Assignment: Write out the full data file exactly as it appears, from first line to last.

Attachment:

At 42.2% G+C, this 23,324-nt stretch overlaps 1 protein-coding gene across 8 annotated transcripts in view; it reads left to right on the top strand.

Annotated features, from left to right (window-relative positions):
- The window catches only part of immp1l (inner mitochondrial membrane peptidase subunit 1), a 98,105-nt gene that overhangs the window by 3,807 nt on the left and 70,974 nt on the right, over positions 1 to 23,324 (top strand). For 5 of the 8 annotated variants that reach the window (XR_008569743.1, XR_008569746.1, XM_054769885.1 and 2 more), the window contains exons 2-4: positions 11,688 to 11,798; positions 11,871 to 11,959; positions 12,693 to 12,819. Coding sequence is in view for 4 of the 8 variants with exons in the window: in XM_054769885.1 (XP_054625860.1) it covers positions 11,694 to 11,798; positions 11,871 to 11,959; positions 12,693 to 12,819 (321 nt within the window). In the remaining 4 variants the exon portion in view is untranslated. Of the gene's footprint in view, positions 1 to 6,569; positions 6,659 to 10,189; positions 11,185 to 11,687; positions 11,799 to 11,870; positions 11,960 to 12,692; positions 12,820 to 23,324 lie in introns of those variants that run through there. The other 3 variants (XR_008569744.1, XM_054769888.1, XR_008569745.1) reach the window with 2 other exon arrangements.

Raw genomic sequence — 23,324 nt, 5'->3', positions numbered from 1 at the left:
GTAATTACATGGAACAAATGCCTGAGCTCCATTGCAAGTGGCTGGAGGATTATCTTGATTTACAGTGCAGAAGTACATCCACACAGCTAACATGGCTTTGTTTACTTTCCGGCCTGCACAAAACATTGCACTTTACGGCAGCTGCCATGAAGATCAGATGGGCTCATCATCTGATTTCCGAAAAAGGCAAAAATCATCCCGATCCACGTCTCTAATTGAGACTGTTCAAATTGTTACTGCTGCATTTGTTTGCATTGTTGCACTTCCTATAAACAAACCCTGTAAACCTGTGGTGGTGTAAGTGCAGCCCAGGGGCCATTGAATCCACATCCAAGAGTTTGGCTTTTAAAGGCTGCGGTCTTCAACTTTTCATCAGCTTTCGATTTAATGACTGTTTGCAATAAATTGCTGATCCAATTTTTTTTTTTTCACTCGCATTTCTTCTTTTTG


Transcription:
At 42.2% G+C, this 23,324-nt stretch overlaps 1 protein-coding gene across 8 annotated transcripts in view; it reads left to right on the top strand.

Annotated features, from left to right (window-relative positions):
- The window catches only part of immp1l (inner mitochondrial membrane peptidase subunit 1), a 98,105-nt gene that overhangs the window by 3,807 nt on the left and 70,974 nt on the right, over positions 1 to 23,324 (top strand). For 5 of the 8 annotated variants that reach the window (XR_008569743.1, XR_008569746.1, XM_054769885.1 and 2 more), the window contains exons 2-4: positions 11,688 to 11,798; positions 11,871 to 11,959; positions 12,693 to 12,819. Coding sequence is in view for 4 of the 8 variants with exons in the window: in XM_054769885.1 (XP_054625860.1) it covers positions 11,694 to 11,798; positions 11,871 to 11,959; positions 12,693 to 12,819 (321 nt within the window). In the remaining 4 variants the exon portion in view is untranslated. Of the gene's footprint in view, positions 1 to 6,569; positions 6,659 to 10,189; positions 11,185 to 11,687; positions 11,799 to 11,870; positions 11,960 to 12,692; positions 12,820 to 23,324 lie in introns of those variants that run through there. The other 3 variants (XR_008569744.1, XM_054769888.1, XR_008569745.1) reach the window with 2 other exon arrangements.

Raw genomic sequence — 23,324 nt, 5'->3', positions numbered from 1 at the left:
GTAATTACATGGAACAAATGCCTGAGCTCCATTGCAAGTGGCTGGAGGATTATCTTGATTTACAGTGCAGAAGTACATCCACACAGCTAACATGGCTTTGTTTACTTTCCGGCCTGCACAAAACATTGCACTTTACGGCAGCTGCCATGAAGATCAGATGGGCTCATCATCTGATTTCCGAAAAAGGCAAAAATCATCCCGATCCACGTCTCTAATTGAGACTGTTCAAATTGTTACTGCTGCATTTGTTTGCATTGTTGCACTTCCTATAAACAAACCCTGTAAACCTGTGGTGGTGTAAGTGCAGCCCAGGGGCCATTGAATCCACATCCAAGAGTTTGGCTTTTAAAGGCTGCGGTCTTCAACTTTTCATCAGCTTTCGATTTAATGACTGTTTGCAATAAATTGCTGATCCAATTTTTTTTTTTTCACTCGCATTTCTTCTTTTTG